The form is created using a forms infrastructure from the portal that leverages the available portal controls. Application developers may define the form fields in their view models, and the form layout in the template. Thus, application developers may have control over the layout of the form. Each field has a type that determines the control to be used to acquire the data. In addition, fields can be associated with validations. The form is aware of the validation status and does not allow a creation processing act to complete if the validations do not pass. For instance,
Also validations have a consistent user experience and behavior that is provided by the underlying controls. Forms provide complex functionality like creation of underlying controls to acquire values, dirty field tracking, and validations.
There is a set of available validations that the user can use. These validations may be declaratively associated with a field. In addition, application developers can write asynchronous validators that run their custom code (within our isolation model in which the execution is within an application execution environment). An example of this is the validation that checks that a website name is not taken.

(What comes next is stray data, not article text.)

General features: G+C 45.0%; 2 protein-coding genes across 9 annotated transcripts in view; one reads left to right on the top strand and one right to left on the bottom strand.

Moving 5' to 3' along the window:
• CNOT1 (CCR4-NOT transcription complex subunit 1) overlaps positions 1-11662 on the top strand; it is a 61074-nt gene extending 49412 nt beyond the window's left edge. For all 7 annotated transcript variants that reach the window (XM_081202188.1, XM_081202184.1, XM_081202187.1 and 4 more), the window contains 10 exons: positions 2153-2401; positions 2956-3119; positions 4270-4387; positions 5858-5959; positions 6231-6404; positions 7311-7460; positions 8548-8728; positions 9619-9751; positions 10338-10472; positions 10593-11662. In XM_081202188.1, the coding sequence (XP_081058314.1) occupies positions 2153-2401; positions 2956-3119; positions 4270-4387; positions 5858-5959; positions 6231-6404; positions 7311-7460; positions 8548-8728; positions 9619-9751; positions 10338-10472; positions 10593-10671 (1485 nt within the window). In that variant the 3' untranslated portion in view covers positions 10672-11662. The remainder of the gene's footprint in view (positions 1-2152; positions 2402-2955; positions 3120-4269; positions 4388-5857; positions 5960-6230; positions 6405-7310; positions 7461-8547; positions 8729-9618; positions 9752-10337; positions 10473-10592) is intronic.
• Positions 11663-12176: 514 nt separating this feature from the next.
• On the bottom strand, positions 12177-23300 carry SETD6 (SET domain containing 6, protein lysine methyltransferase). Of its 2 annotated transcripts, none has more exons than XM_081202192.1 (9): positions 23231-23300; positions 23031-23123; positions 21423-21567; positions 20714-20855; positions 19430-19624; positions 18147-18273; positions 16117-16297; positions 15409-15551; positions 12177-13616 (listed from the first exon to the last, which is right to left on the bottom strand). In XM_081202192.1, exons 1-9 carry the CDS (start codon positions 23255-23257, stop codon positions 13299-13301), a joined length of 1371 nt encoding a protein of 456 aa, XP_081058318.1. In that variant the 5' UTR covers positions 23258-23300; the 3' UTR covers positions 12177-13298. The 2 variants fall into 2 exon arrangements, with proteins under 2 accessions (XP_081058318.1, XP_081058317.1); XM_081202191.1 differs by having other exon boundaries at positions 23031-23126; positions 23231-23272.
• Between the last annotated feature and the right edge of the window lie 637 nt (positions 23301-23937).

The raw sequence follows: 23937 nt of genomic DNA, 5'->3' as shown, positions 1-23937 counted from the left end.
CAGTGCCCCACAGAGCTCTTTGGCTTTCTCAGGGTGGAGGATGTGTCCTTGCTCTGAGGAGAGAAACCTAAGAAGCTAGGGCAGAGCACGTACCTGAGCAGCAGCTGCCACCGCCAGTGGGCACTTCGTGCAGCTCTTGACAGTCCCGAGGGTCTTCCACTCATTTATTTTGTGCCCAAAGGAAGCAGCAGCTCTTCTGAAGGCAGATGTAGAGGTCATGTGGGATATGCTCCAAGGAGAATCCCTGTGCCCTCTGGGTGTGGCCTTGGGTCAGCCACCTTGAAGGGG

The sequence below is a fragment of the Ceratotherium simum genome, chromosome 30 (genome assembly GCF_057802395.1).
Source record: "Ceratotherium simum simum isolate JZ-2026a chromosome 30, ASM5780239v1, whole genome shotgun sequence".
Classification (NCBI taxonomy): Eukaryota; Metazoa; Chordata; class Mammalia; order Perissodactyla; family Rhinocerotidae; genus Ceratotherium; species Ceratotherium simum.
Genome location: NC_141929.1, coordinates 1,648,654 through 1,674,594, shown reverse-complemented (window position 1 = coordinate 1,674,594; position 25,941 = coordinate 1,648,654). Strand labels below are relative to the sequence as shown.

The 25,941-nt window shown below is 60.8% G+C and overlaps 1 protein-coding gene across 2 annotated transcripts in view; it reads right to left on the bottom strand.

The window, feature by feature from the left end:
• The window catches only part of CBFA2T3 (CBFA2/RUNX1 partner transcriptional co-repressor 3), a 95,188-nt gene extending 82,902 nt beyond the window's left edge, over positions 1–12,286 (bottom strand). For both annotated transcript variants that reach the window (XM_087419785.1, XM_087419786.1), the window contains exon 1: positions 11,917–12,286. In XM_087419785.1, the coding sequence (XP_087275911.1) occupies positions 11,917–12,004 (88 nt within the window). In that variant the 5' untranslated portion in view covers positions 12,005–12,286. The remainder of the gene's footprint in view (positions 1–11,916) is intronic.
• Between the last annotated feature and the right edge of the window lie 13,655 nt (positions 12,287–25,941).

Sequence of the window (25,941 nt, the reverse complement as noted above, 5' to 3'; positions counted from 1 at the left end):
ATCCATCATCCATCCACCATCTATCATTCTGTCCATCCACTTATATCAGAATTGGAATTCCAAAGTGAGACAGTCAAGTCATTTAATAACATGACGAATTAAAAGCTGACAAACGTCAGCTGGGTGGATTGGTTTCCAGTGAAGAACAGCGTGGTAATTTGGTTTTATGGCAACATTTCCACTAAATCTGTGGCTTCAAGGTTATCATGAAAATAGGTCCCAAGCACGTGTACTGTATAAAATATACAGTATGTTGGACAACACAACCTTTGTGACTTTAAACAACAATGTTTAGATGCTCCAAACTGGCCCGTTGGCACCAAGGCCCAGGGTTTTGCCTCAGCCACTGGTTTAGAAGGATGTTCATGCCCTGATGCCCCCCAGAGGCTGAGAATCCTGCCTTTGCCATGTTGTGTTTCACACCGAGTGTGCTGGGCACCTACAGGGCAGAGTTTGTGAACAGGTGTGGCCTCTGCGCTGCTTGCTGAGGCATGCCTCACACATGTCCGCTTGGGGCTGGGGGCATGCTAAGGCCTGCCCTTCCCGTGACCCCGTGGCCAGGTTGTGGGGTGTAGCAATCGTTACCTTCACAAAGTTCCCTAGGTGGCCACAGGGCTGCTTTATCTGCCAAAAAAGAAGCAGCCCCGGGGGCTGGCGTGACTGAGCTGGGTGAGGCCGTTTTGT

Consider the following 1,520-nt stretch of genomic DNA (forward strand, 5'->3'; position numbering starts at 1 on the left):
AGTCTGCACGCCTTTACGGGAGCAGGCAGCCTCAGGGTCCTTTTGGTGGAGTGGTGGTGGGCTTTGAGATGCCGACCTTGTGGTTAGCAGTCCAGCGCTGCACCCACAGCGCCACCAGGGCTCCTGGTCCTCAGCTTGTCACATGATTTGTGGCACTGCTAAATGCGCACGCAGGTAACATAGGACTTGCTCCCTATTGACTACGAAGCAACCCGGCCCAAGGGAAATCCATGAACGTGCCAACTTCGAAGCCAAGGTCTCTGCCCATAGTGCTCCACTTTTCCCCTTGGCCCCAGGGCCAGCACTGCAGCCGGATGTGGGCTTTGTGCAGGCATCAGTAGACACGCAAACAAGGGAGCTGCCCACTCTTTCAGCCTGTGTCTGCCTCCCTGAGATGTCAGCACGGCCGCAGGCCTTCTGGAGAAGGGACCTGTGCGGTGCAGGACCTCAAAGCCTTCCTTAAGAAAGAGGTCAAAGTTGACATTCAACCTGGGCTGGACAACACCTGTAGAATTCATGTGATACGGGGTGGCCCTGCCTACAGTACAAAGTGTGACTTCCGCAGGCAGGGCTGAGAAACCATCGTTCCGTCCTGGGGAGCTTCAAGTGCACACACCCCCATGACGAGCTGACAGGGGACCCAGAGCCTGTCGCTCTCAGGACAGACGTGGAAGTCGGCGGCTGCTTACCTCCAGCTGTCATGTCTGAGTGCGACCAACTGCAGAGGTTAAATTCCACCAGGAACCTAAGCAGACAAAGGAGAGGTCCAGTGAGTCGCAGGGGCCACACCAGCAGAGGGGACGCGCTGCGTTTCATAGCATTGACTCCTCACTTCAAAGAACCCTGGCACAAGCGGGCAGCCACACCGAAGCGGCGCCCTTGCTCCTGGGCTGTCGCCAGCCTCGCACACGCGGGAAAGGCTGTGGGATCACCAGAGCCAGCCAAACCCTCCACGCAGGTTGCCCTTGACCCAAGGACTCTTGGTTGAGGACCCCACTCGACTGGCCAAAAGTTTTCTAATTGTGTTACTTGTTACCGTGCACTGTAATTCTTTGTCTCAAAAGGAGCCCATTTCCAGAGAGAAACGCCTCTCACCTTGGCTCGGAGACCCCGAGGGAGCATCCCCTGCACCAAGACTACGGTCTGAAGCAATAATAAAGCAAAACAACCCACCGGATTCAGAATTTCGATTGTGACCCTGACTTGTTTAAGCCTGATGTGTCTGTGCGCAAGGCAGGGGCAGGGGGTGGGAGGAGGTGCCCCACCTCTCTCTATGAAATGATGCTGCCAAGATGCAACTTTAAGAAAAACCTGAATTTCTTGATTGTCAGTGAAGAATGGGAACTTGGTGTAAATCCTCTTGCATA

As previously mentioned, the create data created from a create experience is stored in a container called “edit scope” or “editScope”. The edit scope is a data container that contains a set of data along with differential changes made to it since its creation. Forms and edit scope are very tightly integrated. Each form field projects a property of an object in an edit scope. All these properties are observable, so changes are propagated across the stack. For instance, an input in a field results in changes in the underlying edit scope without the need of developer code. As a result of this, the edit scope provides access to all the data collected during the wizard/create operation plus the ability to know if the data is dirty. Regarding the edit scope, in general terms, forms go through the following process: they acquire the edit scope (by dereferencing it via an editScope identifier that is passed via a binding) and map it to the relevant fields in the form.